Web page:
Monday, March 13, 2023

Some Comments on Retired Copyright Board Chair Justice William Vancise’s 2017 Comments

A paper published in 2018 from the Hon. William Vancise, former Chair of the Copyright Board of Canada has recently been brought to my attention by an astute copyright officer, namely Joshua Dickison from the University of New Brunswick. The paper was presented at this prestigious event at Columbia Law School in 2017.

Justice William Vancise was appointed as Chair of the Copyright Board  in 2004 and reappointed in 2009. His term ended when he retired from the Board on May 13, 2014, although he took until January 19, 2018 to render his last decision – almost four years after his retirement. The Board appears to be unique in terms of Canadian courts or tribunals in permitting this kind of delay and disincentive to render timely decisions, as I have pointed out before. The problem has still not been solved.

Ironically, shortly after his appointment, he stated that:

 I am not at all happy with the time it takes to render a final decision. I have tried to address the issue and I can assure you it will be resolved. If the Supreme Court of Canada can render a decision within six months of a hearing, there is no reason why this Board cannot do the same. My goal is to see that this occurs.” (highlight and emphasis added)

Judges of the Federal Court and Federal Court of Appeal have eight weeks after retirement to render any pending decisions. Even Supreme Court of Canada justices have only six months after they retire to participate in decisions in cases on which they sat. The Canadian Judicial Council has specifically pronounced that “judges should render decisions within six months of hearing a case, except in very complex matters or where there are special circumstances.”

For better or worse, Justice Vancise was often and explicitly publicly outspoken. Once again, and even more so than in his previous pronouncements, he demonstrates his sometimes contentious and  problematic views about essential copyright and Copyright Board fundamentals in this 2018 publication by:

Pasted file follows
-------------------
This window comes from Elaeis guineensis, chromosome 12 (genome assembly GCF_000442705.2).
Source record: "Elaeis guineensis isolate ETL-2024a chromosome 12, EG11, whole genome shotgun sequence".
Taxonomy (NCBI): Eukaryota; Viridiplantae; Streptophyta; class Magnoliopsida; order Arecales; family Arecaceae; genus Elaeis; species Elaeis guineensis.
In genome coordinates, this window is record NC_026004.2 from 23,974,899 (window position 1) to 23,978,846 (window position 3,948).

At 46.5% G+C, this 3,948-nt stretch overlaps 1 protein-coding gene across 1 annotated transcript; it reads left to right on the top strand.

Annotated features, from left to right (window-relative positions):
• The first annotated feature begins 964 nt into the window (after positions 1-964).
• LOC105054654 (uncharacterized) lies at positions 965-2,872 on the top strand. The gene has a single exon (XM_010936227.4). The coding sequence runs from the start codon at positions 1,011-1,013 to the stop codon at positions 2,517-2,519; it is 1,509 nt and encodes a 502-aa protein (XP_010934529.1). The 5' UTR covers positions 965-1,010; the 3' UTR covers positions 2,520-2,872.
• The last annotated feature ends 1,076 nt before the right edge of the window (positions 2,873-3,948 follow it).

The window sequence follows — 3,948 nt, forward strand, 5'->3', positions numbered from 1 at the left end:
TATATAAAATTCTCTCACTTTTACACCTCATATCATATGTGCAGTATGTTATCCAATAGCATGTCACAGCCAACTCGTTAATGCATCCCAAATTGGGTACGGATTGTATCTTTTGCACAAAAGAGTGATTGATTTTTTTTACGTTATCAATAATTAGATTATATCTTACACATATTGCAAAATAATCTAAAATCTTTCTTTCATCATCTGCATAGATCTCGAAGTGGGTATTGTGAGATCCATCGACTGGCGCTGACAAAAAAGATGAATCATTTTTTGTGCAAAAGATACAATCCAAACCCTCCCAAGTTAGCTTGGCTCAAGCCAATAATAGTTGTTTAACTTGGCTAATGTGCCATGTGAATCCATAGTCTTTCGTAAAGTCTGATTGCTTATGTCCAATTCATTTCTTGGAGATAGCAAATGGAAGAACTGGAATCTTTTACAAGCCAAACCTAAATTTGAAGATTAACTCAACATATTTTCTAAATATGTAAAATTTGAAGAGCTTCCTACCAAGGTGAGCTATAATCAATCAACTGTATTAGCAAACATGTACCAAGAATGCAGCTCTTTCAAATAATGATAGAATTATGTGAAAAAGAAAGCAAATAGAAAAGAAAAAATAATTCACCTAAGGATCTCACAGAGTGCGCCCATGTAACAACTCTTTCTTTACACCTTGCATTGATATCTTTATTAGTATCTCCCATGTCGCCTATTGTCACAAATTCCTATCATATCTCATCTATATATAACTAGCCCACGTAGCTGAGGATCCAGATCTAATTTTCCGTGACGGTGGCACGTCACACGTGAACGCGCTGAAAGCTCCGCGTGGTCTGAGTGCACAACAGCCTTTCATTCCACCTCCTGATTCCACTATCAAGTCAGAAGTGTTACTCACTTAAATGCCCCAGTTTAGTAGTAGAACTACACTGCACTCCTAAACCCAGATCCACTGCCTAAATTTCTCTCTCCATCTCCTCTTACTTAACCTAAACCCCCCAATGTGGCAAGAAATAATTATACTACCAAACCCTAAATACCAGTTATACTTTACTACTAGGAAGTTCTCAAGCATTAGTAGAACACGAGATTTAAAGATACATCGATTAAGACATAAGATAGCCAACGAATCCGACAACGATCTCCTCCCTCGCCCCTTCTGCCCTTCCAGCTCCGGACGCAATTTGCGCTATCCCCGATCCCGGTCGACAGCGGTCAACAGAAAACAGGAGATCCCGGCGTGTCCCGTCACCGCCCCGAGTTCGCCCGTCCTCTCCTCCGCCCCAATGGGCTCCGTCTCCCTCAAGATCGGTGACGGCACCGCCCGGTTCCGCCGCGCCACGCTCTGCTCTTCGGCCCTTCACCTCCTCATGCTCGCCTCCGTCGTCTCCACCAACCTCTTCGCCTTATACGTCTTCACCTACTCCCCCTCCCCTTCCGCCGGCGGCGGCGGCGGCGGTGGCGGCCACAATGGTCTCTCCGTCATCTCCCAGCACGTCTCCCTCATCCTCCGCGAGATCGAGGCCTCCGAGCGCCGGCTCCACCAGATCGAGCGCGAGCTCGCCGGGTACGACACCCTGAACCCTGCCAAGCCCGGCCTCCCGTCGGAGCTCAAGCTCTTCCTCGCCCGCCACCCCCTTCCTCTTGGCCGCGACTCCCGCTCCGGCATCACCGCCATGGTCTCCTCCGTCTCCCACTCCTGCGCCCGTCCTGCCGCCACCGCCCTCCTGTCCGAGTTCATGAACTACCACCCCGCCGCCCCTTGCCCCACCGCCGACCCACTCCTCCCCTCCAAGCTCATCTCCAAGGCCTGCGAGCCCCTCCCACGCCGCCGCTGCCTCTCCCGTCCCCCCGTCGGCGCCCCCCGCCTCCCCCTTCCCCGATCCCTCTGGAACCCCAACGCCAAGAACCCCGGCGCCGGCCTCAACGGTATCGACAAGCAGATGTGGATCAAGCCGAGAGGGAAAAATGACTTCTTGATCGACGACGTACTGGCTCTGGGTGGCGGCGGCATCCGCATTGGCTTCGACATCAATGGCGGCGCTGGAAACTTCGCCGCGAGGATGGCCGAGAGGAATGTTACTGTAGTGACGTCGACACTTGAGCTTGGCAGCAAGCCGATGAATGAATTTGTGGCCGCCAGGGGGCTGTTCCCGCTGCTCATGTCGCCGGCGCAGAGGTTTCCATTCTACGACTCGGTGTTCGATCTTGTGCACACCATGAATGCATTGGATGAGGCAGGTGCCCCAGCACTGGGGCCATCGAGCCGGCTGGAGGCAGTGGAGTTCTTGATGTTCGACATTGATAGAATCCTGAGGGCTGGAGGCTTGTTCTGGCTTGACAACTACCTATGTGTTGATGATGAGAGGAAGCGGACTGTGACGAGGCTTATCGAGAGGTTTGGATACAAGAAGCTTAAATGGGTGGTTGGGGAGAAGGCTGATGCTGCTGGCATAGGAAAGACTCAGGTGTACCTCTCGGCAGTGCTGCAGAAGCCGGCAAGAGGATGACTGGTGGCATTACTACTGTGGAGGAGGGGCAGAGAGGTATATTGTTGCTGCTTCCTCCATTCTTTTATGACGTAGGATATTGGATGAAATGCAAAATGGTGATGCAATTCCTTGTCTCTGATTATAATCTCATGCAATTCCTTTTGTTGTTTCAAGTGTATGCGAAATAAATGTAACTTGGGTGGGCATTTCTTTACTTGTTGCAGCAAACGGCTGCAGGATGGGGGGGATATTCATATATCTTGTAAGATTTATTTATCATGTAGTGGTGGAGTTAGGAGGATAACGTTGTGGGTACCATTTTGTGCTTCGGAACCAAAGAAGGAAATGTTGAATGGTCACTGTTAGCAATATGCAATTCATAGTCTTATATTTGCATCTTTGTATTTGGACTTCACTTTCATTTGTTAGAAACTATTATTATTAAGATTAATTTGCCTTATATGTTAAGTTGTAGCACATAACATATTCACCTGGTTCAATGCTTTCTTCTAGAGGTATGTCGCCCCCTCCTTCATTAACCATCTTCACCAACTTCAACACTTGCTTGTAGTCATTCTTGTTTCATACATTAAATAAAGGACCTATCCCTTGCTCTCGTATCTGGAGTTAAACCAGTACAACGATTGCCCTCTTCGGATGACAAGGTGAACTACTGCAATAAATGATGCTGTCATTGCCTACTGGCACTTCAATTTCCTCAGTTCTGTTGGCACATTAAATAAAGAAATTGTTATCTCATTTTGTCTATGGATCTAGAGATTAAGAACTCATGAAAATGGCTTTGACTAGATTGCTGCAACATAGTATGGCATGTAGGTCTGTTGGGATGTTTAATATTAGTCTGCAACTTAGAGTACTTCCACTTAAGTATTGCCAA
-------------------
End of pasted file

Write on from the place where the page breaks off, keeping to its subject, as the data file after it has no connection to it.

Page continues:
• Reimagining and redefining the meaning of “compulsory licence” in the context of copyright law;
  • By continuing and indeed amplifying his apparent lack of appreciation for the copyright contributions of the Federal Court of Appeal and the Supreme Court of Canada;
  • By ignoring the fact that a Senate Committee found the Copyright Board was “dysfunctional”  two years earlier;
  • By elevating the wasteful and almost useless “unlocatable” copyright owner regime to something supposedly important. To his credit, while was Chairman, Justice Vancise finally reversed years of wasted time and resources at the Board related to issuing unnecessary licences to use architectural plans for home renovation – but only after I publicly pointed out that the Board had long been oblivious for years to directly applicable Supreme Court of Canada jurisprudence; and,
  • By following in the pattern of too many seasoned officials and/or politicians who have blamed the failure of their institutions on a lack of resources and calling for more resources rather than more expertise and efficiency. Once again, it must be noted the Copyright Board long had a budget greater than the Competition Tribunal. Unfortunately, the Competition Tribunal’s website has mysteriously gone from excellent to something very much less and very out of date in terms of reports, so its current budget is not readily apparent. It bears repeating that the Copyright Board has held only one actual hearing in more than last five years.

Justice Vancise admits that he came to the Board without intellectual property expertise. He states by way of introduction to this paper:

Although I am not an expert in intellectual property, I was fortunate to hear and decide cases including the transmission of music on the Internet, interpretation of the blank

media levy, making available right, and fair dealing disputes surrounding licensing

for educational institutions. The Board decides more copyright issues than any other court or tribunal in Canada.

The highlighted portion is, of course, quite wrong. The fact is that that the Copyright Board’s substantive decisions on copyright legal issues have been relatively few and very often wrong as determined by judicial review. The Federal Court, the Federal Court of Appeal, the Supreme Court of Canada and even superior courts of the provinces have been far more active and influential in terms of substantive copyright law. Moreover, he fails to accept that that the primary role of the Copyright Board is to set rates, terms and conditions and NOT to gratuitously stray from this important but narrow lane into incorrect pronouncements about such matters as deeming a device to be an audio recording medium or the effect of a WIPO treaty on Canadian legislation. Even if the statute permitted such departures from rate setting as necessarily incidental to the Board doing its job of rate setting, the Board has never had the mandate or the legal expertise to make significant and credibly correct legal rulings of this nature. Even if there is some backroom legal expertise, this only exacerbates the problem because that is not where important rulings should emanate. There is an ancient and honourable maxim that “whoever hears must decide.” The problem is exacerbated when there is a Vice Chair and Secretary General with no legal qualifications.